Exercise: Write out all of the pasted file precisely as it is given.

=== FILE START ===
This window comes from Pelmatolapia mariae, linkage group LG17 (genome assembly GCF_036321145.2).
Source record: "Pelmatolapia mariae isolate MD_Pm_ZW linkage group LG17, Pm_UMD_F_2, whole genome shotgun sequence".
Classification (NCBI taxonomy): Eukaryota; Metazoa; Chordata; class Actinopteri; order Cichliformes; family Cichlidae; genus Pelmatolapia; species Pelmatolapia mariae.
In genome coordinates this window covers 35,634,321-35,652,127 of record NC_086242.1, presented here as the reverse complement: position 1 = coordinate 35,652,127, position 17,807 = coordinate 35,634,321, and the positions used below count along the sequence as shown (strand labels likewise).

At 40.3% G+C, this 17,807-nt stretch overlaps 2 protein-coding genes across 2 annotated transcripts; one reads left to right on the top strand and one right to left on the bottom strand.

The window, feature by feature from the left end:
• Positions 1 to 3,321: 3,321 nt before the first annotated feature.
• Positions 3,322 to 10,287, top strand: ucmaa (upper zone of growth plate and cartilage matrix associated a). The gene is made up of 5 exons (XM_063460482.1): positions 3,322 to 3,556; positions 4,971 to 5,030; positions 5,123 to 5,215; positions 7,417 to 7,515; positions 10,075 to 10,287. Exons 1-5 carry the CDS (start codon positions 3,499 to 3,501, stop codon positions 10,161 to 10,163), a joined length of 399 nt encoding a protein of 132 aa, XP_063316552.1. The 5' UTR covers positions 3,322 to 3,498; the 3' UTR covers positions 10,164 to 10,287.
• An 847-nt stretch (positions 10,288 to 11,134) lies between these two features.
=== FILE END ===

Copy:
This window comes from Pelmatolapia mariae, linkage group LG17 (genome assembly GCF_036321145.2).
Source record: "Pelmatolapia mariae isolate MD_Pm_ZW linkage group LG17, Pm_UMD_F_2, whole genome shotgun sequence".
Classification (NCBI taxonomy): Eukaryota; Metazoa; Chordata; class Actinopteri; order Cichliformes; family Cichlidae; genus Pelmatolapia; species Pelmatolapia mariae.
In genome coordinates this window covers 35,634,321-35,652,127 of record NC_086242.1, presented here as the reverse complement: position 1 = coordinate 35,652,127, position 17,807 = coordinate 35,634,321, and the positions used below count along the sequence as shown (strand labels likewise).

At 40.3% G+C, this 17,807-nt stretch overlaps 2 protein-coding genes across 2 annotated transcripts; one reads left to right on the top strand and one right to left on the bottom strand.

The window, feature by feature from the left end:
• Positions 1 to 3,321: 3,321 nt before the first annotated feature.
• Positions 3,322 to 10,287, top strand: ucmaa (upper zone of growth plate and cartilage matrix associated a). The gene is made up of 5 exons (XM_063460482.1): positions 3,322 to 3,556; positions 4,971 to 5,030; positions 5,123 to 5,215; positions 7,417 to 7,515; positions 10,075 to 10,287. Exons 1-5 carry the CDS (start codon positions 3,499 to 3,501, stop codon positions 10,161 to 10,163), a joined length of 399 nt encoding a protein of 132 aa, XP_063316552.1. The 5' UTR covers positions 3,322 to 3,498; the 3' UTR covers positions 10,164 to 10,287.
• An 847-nt stretch (positions 10,288 to 11,134) lies between these two features.